(Currently the idea is that) My doctoral research will look at Shakespeare performance history, focusing on stage performances of the Late Plays from about the 1860 to about 1933. I could go on, but the ideas are still as full of parentheses and italics as the King James Bible. But a post discussing television theatre before the war on the excellent Illuminations blog, makes me wonder how far I should include filmed performances. I’d thought about this in a leisurely way before, only been able to recollect one silent version of The Tempest (watched for interest, as an undergrad) and danced a mental jig, before shelving the thought again.
I’m not much further on (this post is just a placeholder), but reading John’s article made me realise how excited I am to be working on performance history in the first half of the twentieth century. Part of my Masters was a course on British Theatre 1850-1900 and 1950-2000, but 1900 (well, 1910-) to 1950 is something new. What I know so far hangs off (mostly) the later work of Terry, Achurch, Robbins and the Bensons – a heterogenous group.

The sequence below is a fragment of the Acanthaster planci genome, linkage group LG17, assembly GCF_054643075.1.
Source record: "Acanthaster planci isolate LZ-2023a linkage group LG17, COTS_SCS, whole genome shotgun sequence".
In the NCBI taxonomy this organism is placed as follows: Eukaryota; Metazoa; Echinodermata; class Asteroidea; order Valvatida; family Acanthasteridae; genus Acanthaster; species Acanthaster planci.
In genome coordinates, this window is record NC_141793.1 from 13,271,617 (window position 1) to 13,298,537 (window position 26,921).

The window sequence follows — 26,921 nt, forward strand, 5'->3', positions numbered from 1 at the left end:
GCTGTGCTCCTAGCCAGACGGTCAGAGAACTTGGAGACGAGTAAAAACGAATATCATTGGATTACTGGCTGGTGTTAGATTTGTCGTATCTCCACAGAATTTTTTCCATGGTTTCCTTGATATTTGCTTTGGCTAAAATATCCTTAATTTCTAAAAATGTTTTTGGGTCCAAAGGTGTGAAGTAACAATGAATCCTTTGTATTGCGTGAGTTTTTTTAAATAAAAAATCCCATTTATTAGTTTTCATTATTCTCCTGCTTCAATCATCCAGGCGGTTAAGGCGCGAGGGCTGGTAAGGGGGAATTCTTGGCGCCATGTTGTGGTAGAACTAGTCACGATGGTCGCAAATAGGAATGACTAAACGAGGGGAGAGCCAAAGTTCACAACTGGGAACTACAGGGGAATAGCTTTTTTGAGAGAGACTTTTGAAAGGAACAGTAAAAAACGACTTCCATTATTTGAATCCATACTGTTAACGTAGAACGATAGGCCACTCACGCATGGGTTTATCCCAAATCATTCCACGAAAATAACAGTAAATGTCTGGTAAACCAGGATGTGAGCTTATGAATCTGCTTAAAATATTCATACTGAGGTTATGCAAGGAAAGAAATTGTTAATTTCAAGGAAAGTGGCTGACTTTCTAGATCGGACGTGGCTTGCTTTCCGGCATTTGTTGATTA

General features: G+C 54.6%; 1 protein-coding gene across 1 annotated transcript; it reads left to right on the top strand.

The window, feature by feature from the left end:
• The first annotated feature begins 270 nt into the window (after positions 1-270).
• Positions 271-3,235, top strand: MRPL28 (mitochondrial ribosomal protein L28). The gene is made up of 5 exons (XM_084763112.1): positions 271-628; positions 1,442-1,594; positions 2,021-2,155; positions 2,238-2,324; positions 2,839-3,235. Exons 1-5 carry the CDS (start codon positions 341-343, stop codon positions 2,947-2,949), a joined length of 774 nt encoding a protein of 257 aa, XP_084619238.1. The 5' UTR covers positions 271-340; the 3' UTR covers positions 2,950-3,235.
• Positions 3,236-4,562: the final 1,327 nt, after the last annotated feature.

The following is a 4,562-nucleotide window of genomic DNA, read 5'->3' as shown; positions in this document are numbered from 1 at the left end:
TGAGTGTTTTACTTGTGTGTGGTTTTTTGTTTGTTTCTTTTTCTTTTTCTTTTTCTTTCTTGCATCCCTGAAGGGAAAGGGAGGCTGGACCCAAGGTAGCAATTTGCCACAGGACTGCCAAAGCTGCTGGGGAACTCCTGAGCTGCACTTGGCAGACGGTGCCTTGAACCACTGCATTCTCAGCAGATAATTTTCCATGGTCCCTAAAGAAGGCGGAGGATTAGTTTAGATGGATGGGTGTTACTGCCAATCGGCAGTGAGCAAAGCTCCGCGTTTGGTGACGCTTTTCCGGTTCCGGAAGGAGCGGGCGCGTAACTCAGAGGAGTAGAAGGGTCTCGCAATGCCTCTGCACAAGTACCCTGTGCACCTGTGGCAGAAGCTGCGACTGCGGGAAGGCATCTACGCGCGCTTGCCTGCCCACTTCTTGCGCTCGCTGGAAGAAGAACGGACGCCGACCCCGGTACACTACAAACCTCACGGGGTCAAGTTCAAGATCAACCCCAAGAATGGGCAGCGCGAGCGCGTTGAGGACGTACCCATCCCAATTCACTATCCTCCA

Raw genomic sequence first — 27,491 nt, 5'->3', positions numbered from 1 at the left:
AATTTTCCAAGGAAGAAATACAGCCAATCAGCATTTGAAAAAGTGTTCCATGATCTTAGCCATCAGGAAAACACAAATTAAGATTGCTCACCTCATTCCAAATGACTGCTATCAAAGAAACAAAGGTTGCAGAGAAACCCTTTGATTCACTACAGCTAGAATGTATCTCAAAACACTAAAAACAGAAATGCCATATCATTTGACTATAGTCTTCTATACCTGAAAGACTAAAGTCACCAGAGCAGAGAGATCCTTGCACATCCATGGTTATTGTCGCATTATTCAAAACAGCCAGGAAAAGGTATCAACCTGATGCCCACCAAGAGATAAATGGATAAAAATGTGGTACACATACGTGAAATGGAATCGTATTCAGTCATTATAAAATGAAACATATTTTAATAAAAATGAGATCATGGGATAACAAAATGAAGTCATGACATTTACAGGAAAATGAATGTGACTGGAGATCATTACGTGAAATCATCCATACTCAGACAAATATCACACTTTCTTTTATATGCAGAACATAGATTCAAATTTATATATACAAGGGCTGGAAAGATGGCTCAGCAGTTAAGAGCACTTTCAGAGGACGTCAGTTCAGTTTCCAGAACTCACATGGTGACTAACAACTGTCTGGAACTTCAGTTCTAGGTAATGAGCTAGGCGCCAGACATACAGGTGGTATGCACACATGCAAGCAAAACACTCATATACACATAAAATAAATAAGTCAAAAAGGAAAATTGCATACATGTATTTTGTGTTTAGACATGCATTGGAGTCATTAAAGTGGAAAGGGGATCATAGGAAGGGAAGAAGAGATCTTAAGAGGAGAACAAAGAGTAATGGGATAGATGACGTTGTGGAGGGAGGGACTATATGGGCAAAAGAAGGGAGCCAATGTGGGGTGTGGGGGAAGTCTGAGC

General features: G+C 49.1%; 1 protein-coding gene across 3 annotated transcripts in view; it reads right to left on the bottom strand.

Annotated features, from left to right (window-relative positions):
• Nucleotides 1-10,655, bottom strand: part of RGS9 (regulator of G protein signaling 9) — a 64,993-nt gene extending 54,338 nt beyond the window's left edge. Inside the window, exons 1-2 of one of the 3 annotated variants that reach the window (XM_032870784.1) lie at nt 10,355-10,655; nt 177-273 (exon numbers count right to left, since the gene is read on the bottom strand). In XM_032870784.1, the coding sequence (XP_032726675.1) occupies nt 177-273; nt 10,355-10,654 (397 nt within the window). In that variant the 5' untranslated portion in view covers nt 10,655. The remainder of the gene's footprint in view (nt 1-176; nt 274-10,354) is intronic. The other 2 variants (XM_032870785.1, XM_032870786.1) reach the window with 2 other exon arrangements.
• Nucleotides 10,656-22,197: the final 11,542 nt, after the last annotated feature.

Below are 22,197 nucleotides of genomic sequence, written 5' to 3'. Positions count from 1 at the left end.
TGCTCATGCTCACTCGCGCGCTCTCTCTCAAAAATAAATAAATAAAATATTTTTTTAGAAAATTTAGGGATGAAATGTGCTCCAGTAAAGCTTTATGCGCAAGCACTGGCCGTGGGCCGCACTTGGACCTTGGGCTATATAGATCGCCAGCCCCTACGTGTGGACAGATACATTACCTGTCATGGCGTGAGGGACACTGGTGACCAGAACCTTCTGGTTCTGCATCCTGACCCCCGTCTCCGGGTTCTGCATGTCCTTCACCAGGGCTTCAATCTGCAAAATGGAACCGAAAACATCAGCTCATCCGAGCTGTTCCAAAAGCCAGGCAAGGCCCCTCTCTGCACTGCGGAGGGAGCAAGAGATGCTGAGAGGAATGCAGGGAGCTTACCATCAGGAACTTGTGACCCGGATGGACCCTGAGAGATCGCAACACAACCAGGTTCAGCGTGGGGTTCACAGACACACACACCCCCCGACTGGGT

Anyway, yes. It’s a sunny afternoon and I’ve spent it by the river, face-painted and reading stories to the under-5s, as part of the Stratford River Festival. Tomorrow, I’m going to see a friend perform his first Mass. My brain is enjoying a weekend off from work, and a chance to go ‘ooh, that’s interesting’ rather than dash between jobs. I’m also spring-cleaning and revisiting my teenage CD collection; without exception, anything that anyone could class as ‘good’ was burnt/bought for me by somebody else. This hasn’t changed.
P.S.: Happy Pride!
Dr Sophie Duncan is Fellow in English at Christ Church, University of Oxford. She works regularly as a historical advisor and as a dramaturg for theatre, TV, radio and film. She likes theatre, detective fiction and cocktails.